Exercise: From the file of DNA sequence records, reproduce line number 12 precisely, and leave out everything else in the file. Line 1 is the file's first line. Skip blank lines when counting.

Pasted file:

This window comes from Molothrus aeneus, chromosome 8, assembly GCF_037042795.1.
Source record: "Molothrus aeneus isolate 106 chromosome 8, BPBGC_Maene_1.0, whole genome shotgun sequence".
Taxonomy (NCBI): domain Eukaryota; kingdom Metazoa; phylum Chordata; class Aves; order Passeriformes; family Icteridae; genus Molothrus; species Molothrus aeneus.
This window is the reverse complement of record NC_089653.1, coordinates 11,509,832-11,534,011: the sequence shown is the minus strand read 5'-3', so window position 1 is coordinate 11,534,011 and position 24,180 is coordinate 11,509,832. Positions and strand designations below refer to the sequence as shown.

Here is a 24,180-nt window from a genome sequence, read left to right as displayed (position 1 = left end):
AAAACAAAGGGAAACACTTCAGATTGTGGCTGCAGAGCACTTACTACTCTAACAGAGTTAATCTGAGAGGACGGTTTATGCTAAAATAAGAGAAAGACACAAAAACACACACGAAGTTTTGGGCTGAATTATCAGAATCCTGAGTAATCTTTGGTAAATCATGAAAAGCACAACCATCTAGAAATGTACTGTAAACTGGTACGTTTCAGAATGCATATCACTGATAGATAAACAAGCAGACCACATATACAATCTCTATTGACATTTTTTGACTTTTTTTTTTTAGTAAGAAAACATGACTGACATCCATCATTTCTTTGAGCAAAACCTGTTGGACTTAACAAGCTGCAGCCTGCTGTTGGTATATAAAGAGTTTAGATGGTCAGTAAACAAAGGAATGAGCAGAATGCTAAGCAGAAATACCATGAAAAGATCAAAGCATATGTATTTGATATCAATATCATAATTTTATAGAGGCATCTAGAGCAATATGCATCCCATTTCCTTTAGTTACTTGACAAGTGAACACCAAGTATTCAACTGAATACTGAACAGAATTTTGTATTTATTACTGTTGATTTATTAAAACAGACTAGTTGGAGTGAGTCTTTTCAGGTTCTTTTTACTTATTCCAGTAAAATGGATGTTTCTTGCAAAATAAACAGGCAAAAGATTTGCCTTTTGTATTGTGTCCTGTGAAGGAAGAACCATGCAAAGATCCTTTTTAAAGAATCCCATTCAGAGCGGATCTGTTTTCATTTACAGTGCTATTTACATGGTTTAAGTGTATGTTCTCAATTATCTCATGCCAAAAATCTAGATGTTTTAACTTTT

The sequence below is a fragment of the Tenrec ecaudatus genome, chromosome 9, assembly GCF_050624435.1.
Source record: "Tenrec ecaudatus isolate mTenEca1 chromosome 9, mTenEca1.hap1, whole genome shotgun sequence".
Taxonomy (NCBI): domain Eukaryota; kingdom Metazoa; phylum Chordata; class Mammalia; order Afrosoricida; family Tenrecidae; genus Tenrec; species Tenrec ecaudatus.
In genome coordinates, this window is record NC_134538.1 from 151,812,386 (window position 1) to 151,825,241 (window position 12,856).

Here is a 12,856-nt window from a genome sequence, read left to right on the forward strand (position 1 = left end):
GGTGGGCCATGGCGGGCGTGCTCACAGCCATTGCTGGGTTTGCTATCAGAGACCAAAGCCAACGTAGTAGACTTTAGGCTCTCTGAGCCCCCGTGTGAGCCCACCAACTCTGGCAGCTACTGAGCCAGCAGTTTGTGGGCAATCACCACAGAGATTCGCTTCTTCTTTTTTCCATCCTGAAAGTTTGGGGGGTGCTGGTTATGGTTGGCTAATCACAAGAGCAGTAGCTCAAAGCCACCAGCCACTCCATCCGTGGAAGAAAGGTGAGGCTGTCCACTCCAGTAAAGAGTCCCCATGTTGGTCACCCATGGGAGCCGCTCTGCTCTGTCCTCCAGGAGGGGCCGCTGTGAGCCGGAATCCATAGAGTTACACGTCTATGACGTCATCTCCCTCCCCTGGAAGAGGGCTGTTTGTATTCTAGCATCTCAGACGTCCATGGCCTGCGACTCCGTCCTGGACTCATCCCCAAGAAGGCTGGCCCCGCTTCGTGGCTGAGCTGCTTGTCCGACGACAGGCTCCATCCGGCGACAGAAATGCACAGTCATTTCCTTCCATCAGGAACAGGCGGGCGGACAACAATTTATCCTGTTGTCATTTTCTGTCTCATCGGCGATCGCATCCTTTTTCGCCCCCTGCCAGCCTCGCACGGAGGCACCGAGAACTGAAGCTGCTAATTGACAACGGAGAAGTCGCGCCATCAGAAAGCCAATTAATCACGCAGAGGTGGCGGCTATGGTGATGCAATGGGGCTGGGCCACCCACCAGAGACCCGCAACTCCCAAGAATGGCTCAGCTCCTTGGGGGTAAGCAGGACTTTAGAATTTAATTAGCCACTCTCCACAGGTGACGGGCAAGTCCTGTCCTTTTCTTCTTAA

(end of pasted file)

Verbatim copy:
GGTGGGCCATGGCGGGCGTGCTCACAGCCATTGCTGGGTTTGCTATCAGAGACCAAAGCCAACGTAGTAGACTTTAGGCTCTCTGAGCCCCCGTGTGAGCCCACCAACTCTGGCAGCTACTGAGCCAGCAGTTTGTGGGCAATCACCACAGAGATTCGCTTCTTCTTTTTTCCATCCTGAAAGTTTGGGGGGTGCTGGTTATGGTTGGCTAATCACAAGAGCAGTAGCTCAAAGCCACCAGCCACTCCATCCGTGGAAGAAAGGTGAGGCTGTCCACTCCAGTAAAGAGTCCCCATGTTGGTCACCCATGGGAGCCGCTCTGCTCTGTCCTCCAGGAGGGGCCGCTGTGAGCCGGAATCCATAGAGTTACACGTCTATGACGTCATCTCCCTCCCCTGGAAGAGGGCTGTTTGTATTCTAGCATCTCAGACGTCCATGGCCTGCGACTCCGTCCTGGACTCATCCCCAAGAAGGCTGGCCCCGCTTCGTGGCTGAGCTGCTTGTCCGACGACAGGCTCCATCCGGCGACAGAAATGCACAGTCATTTCCTTCCATCAGGAACAGGCGGGCGGACAACAATTTATCCTGTTGTCATTTTCTGTCTCATCGGCGATCGCATCCTTTTTCGCCCCCTGCCAGCCTCGCACGGAGGCACCGAGAACTGAAGCTGCTAATTGACAACGGAGAAGTCGCGCCATCAGAAAGCCAATTAATCACGCAGAGGTGGCGGCTATGGTGATGCAATGGGGCTGGGCCACCCACCAGAGACCCGCAACTCCCAAGAATGGCTCAGCTCCTTGGGGGTAAGCAGGACTTTAGAATTTAATTAGCCACTCTCCACAGGTGACGGGCAAGTCCTGTCCTTTTCTTCTTAA